Happiness vs. Pleasure: The Source of Our Discontent?

Happiness vs. Pleasure: The Source of Our Discontent?

As someone who speaks and writes A LOT about happiness, I spend a significant amount of time busting myths and misconceptions.

And one of them is that we can’t be happy ALL the time; that wouldn’t, quite simply, be normal or healthy.

I also spend a lot of time DEFINING happiness and helping people understand the different components that make up a good life, including the different forms of positive emotion.

Too often, too many focus just on fun and pleasure. These are important but not everything …

via Psychology Today by David Roger Clawson

KEY POINTS

  • We confuse pleasure and happiness because both feel good.
  • Culture plays a major role in the confusion, urging us to search for one when we really want the other.
  • Pleasure and happiness have different physiological underpinnings.
  • Pleasure is fueled by dopamine and can give rise to addiction; happiness is linked to serotonin and connection.

Understanding our feelings can be challenging, but it is necessary for our health and wellness. Using language to describe the sensations and emotions we call feelings is limiting, as our feelings are so subjective and abstract in their nature.

However, neuroscience concepts offer a way to describe the differences in our feelings and ultimately a better understanding of our goals for health and wellness. Examining our feelings of happiness and pleasure can shed some light on how we can be happier and healthier as individuals and as a society.

Happiness and Neurotransmitters

Physiologically, happiness is distinct from pleasure, but the two are easily confused, as they both feel good. Happiness is primarily mediated by the neurotransmitter acetylcholine and the parasympathetic nervous system. Happiness can be associated with high levels of the neurotransmitters serotonin (connection) and gamma amino butyric acid (GABA, relaxation), as well.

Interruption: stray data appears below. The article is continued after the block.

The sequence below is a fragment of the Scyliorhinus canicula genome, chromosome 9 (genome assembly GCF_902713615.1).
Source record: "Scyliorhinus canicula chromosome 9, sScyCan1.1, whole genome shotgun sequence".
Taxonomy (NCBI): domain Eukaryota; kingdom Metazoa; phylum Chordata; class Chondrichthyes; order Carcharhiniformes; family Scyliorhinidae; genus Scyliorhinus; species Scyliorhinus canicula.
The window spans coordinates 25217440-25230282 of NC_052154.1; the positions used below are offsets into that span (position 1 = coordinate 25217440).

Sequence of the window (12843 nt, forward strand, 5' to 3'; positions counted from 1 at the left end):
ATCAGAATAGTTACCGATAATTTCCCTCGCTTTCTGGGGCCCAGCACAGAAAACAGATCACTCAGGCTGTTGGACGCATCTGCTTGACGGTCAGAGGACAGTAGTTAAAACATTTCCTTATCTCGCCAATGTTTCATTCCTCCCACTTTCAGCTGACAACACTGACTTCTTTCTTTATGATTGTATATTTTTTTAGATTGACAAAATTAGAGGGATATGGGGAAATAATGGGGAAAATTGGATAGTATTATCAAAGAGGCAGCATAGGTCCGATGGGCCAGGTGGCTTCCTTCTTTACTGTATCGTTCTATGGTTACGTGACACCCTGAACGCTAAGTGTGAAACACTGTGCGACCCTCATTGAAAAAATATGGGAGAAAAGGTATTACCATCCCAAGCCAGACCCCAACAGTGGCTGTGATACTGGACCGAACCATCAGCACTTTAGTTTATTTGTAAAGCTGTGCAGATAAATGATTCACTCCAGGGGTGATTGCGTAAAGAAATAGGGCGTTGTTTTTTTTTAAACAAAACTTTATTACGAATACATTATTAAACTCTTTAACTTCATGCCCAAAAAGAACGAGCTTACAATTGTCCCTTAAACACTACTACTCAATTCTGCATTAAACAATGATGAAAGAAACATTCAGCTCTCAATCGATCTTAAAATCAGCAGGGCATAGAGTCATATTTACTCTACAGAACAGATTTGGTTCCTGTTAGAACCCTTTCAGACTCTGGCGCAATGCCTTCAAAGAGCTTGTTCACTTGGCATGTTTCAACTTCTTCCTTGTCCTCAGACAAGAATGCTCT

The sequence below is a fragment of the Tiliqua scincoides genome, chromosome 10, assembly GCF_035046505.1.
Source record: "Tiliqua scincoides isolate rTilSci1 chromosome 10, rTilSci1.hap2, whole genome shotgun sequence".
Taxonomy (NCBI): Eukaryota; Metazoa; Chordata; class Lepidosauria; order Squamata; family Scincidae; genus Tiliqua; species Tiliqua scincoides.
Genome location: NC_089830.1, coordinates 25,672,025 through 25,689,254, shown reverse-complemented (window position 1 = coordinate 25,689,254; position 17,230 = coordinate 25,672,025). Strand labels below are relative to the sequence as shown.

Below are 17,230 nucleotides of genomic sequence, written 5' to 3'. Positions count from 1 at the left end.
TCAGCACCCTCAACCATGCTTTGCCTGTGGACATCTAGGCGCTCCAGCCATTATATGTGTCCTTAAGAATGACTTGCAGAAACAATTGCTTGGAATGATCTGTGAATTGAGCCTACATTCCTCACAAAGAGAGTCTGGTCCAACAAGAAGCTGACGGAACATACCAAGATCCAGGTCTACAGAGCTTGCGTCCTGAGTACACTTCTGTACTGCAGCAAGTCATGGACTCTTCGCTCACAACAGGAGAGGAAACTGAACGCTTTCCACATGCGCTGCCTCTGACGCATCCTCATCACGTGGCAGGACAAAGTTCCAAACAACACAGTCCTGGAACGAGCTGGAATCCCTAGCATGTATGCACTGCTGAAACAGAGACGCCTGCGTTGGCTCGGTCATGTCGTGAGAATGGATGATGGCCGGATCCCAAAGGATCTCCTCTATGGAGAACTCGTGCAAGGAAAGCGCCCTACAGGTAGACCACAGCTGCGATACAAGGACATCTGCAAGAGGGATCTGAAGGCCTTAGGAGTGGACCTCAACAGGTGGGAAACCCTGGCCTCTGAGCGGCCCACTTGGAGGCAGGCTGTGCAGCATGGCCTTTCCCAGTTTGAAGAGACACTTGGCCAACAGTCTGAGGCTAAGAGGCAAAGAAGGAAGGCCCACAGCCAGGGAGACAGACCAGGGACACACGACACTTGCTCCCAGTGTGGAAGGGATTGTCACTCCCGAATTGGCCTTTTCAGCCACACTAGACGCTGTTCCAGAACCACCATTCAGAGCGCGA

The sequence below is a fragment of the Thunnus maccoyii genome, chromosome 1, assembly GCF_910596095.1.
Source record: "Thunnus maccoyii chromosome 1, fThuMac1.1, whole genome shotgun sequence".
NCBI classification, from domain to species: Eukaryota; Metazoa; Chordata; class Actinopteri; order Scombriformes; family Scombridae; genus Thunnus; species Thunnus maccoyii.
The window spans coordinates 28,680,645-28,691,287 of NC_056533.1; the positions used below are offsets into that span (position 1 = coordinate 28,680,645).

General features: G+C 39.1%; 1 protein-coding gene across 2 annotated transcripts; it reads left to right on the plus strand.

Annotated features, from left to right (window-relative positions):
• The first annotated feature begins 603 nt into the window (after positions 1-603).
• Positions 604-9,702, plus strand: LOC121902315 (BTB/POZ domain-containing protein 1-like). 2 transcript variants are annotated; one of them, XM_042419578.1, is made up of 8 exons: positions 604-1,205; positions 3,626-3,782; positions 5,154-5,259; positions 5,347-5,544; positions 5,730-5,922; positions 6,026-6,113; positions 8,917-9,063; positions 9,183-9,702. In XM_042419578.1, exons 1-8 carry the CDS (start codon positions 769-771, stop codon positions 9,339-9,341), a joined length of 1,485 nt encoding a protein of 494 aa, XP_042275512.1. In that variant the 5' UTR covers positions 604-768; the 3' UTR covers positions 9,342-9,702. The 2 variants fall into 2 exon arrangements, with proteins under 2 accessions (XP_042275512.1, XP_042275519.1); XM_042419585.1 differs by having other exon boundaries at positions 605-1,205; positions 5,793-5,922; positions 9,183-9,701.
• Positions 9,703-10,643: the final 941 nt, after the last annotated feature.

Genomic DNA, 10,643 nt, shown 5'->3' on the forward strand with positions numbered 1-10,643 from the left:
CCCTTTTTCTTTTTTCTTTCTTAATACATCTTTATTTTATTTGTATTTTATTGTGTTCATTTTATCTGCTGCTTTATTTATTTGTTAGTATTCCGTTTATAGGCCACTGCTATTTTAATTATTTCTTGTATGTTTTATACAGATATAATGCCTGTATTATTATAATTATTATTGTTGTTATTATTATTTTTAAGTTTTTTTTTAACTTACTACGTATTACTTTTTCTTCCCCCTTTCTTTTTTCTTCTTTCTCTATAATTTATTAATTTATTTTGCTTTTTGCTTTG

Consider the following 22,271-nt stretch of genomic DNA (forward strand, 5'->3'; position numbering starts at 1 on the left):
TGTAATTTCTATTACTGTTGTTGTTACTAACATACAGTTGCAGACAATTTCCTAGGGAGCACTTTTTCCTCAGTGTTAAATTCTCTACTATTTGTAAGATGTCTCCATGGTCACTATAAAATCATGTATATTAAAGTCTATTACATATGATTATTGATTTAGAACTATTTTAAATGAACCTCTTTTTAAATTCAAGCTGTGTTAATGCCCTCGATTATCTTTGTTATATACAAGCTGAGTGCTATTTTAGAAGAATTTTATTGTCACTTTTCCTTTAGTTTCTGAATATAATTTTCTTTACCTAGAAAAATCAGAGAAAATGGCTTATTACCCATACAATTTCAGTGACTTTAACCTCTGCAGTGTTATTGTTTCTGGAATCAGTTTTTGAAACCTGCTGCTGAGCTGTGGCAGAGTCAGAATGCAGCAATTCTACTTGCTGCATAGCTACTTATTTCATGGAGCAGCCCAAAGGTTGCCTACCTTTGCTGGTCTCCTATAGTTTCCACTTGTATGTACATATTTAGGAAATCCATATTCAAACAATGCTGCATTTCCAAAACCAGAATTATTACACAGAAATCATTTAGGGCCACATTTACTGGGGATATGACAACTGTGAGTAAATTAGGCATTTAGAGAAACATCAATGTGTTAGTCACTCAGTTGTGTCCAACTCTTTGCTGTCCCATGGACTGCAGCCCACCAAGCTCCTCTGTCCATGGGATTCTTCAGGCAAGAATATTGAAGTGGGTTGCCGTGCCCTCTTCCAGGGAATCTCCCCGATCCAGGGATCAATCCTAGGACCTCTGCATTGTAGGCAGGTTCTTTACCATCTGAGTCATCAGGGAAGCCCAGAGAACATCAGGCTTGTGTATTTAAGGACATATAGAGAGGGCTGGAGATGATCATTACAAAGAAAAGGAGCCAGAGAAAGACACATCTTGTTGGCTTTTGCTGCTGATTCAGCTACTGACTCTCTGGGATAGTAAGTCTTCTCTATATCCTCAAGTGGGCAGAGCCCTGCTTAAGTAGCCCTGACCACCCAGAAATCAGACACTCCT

Notably, happiness can occur in the absence of dopamine, the absence of the need to move, do and seek. Happiness occurs only in a state of safety. Satisfaction and contentment are better descriptors of happiness than pleasure.

Pleasure and Neurotransmitters

Pleasure, on the other hand, is primarily meditated by dopamine, a neurotransmitter most known for mobilization, approach, motivation, curiosity, and reward, goal and pleasure seeking. Dopamine is a major signaler in the sympathetic nervous system. In states of safety, dopamine can move us to confidence and connection. However, in states of threat, dopamine can move us to conflict and aggression.

If we achieve what we want in either of these physiologic states, then we get a little more dopamine and a little more pleasure. Our emotions and behaviors are reinforced; We will seek to replicate the strategies we deployed…

… keep reading the full & original article HERE